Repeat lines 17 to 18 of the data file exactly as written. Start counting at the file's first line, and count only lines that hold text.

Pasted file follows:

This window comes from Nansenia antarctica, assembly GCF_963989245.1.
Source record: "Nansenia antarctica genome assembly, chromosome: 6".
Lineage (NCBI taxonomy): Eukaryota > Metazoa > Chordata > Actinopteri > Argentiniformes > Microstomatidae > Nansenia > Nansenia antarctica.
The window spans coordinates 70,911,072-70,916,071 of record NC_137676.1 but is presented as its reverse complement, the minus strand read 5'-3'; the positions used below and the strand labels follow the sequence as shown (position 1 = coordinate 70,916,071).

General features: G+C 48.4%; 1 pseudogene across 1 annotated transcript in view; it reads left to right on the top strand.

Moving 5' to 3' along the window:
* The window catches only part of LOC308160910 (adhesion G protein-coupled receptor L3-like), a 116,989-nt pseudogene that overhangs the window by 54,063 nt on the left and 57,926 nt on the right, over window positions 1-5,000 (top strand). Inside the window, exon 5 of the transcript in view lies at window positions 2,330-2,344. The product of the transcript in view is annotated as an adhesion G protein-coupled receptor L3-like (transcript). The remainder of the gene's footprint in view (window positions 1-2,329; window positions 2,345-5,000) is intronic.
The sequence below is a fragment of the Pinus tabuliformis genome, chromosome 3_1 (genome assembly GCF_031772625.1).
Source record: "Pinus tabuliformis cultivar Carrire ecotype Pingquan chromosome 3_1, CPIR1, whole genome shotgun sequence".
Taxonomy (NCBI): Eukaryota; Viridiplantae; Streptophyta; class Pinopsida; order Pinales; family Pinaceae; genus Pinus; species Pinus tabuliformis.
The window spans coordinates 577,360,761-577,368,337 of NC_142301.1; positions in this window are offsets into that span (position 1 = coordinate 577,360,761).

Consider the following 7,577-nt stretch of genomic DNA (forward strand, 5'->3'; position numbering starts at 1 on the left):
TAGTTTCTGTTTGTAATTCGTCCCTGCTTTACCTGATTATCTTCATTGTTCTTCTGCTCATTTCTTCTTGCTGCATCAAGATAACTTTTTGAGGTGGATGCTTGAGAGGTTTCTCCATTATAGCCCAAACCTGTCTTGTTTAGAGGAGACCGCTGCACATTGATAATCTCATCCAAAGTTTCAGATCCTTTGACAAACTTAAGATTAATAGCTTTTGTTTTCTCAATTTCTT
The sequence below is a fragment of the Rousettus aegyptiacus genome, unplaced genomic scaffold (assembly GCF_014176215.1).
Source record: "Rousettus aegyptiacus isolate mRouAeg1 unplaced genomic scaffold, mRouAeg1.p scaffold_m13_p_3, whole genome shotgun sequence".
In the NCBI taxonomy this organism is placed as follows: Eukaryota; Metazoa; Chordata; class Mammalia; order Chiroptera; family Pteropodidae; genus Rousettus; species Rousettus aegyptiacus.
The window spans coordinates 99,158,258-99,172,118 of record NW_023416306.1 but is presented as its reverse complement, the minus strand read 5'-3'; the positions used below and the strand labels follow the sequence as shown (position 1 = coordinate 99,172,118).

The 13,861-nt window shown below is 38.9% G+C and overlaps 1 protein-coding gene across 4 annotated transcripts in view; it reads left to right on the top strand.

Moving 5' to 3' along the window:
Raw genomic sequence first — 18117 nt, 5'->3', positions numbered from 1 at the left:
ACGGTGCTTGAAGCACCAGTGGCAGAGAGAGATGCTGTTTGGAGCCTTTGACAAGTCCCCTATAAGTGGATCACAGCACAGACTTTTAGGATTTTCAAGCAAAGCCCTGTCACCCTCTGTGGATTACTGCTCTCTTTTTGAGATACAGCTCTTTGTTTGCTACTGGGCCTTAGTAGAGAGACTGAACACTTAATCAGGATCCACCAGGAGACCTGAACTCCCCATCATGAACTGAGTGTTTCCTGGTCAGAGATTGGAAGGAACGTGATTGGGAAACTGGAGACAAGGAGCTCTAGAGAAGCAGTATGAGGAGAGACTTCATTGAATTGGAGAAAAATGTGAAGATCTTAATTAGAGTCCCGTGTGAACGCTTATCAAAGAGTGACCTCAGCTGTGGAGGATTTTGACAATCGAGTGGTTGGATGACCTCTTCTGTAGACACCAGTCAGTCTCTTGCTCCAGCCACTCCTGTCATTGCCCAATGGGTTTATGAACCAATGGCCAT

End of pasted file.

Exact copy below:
The window spans coordinates 99,158,258-99,172,118 of record NW_023416306.1 but is presented as its reverse complement, the minus strand read 5'-3'; the positions used below and the strand labels follow the sequence as shown (position 1 = coordinate 99,172,118).

The 13,861-nt window shown below is 38.9% G+C and overlaps 1 protein-coding gene across 4 annotated transcripts in view; it reads left to right on the top strand.